The political standoff that has shut down parts of the federal government since Dec. 22 threatens research funding at universities across the country, including Case Western Reserve.

More specifically, the shutdown affects research agencies not yet funded for the current fiscal year, among them the National Science Foundation (NSF), the National Aeronautics and Space Administration (NASA), the National Endowment for the Humanities (NEH) and the U.S. Department of Agriculture.

“We have numerous grants from the affected agencies that will be on hold until a resolution,” said Suzanne Rivera, vice president for research in the university’s Office of Research and Technology Management (ORTM). “In addition to the immediate financial impact for current awards, I expect lasting consequences from the inability of some of our sponsors to review and fund new research awards, or to renew existing awards for continuing periods of performance.”

Some agencies, including the National Institutes of Health (NIH), the Centers for Disease Control and Prevention and the departments of energy and defense, are funded by spending bills already signed into law and therefore not affected.

“We are very lucky that NIH is already funded; it took them four months to recover normal operations from the 2013 shutdown,” Stephanie Endy, the university’s associate vice president for research, explained in an email. “I anticipate NSF and others having the largest difficulties in this arena—and the NSF website for grant reviewers would be the first place to look for what they’re saying: nsf.gov/shutdown/panelists.jsp.”

The shutdown began after President Donald Trump refused to sign a federal funding bill unless it included the full $5.6 billion he wanted to build a wall at the border between the U.S. and Mexico. Democratic Congressional leaders have been unwilling to go beyond the $1.3 billion included in the existing bill.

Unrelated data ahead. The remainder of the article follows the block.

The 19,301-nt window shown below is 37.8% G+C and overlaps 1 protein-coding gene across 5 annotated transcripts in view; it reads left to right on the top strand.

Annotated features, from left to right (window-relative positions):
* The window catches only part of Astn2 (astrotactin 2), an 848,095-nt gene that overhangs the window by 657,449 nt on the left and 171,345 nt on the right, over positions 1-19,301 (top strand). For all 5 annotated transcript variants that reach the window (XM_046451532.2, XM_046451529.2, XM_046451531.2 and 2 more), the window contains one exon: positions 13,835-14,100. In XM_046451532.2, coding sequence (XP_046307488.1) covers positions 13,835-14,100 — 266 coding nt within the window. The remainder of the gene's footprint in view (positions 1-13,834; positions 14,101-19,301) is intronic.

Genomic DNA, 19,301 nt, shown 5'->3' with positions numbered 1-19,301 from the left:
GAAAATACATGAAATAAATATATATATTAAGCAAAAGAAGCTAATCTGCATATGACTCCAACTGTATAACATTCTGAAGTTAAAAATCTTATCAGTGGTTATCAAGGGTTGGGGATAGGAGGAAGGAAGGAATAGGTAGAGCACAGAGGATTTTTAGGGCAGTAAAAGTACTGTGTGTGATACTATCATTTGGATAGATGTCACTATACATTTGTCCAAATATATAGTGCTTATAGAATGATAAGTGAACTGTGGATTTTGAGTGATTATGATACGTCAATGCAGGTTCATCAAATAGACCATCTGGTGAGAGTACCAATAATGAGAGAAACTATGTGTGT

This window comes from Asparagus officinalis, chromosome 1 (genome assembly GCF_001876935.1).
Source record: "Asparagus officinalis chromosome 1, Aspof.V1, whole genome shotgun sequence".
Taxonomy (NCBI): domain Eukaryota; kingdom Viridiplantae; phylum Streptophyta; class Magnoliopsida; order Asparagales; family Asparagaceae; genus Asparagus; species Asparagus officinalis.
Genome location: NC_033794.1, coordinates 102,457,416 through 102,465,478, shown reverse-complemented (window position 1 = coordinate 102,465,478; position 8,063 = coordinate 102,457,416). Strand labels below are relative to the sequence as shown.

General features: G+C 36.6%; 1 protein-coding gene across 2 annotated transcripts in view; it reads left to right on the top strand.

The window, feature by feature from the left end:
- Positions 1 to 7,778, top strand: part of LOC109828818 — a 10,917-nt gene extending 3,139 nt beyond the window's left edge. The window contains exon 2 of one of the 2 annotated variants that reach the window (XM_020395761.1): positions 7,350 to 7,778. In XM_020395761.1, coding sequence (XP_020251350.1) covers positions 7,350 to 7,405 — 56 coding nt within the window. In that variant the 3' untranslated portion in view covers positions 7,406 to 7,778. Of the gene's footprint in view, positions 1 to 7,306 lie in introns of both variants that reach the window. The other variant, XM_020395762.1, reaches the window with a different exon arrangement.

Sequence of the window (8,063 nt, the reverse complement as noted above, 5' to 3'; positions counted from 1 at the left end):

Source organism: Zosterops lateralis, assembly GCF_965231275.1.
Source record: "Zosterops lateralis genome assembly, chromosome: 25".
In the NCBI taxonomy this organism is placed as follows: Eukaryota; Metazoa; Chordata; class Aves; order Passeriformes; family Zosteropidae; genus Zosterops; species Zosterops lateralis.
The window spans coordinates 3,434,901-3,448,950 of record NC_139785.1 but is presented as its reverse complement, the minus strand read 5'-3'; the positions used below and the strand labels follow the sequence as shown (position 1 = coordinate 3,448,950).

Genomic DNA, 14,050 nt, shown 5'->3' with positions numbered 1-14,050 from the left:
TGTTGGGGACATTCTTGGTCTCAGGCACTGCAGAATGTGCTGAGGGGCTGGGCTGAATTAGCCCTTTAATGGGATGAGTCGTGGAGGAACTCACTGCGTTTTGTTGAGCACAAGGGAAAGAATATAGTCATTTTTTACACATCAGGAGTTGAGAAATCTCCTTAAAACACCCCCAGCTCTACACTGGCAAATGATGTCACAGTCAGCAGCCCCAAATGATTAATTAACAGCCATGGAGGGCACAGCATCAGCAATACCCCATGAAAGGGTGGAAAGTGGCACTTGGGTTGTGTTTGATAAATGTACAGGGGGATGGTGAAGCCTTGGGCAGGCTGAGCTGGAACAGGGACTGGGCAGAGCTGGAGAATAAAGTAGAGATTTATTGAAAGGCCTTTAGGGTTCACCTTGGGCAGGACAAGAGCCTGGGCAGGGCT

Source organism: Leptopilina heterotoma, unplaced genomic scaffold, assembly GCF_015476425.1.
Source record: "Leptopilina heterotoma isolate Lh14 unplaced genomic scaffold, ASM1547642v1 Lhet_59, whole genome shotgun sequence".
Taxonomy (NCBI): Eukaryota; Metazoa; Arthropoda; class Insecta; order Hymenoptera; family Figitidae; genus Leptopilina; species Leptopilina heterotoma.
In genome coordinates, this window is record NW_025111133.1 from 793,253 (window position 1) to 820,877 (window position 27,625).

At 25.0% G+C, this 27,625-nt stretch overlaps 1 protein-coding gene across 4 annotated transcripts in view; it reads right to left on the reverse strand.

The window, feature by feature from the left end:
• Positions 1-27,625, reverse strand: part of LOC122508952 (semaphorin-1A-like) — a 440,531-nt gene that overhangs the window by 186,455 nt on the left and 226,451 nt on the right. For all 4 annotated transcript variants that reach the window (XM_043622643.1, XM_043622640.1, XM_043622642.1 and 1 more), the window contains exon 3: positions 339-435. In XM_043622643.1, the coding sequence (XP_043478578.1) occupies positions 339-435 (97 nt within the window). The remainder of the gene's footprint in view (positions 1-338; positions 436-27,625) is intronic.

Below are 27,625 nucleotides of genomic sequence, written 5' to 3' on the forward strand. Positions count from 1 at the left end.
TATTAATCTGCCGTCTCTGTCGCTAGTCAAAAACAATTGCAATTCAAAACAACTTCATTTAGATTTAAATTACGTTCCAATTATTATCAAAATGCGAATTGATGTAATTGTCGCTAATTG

A meeting Wednesday between the president and Congressional leaders from both parties failed to yield any progress; the group is scheduled to reconvene today.

ORTM, which sent an informational email to university researchers the day before the shutdown began, is following closely all federal guidance and advises the following suggestions and resources:

  • The partial shutdown—and associated furlough of federal employees—does not waive or alter CWRU’s obligation to comply with federal regulations, rules and policies. Most often, work will continue on any federal awards from these agencies unless you receive different instructions.
  • Any “stop-work orders” received on federal contracts should be forwarded to your pre-award office—either the university’s central Office of Research Administration or the School of Medicine’s Office of Grants and Contacts.
  • Each federal agency handles the shutdown differently. It is important to follow the instructions of your particular funding agency.
  • Agency contingency plans and FAQs can be found on the federal Office of Management and Budget website at whitehouse.gov/omb/information-for-agencies/agency-contingency-plans/.
  • The University of Minnesota has an extensive site with links to guidance from the closed agencies at research.umn.edu/units/spa. However, researchers at state-funded institutions may have additional considerations that don’t apply to CWRU.
  • CWRU researchers will be most affected by the shutdown of NSF, which provides guidance for awardees at nsf.gov/shutdown/grantees.jsp. During the shutdown, no new funding, grant or cooperative agreements will be awarded, no new Continuing Grant Increments will be awarded and no payments will be made. NSF has also shut down its letter-of-credit payment system, which means CWRU is essentially fronting payment for work on continuing NSF awards until the government reopens.
  • For additional questions about specific projects, contact Diane Domanovics, ORTM’s assistant vice president for sponsored projects, at diane.domanovics@case.edu or 216.368.5930.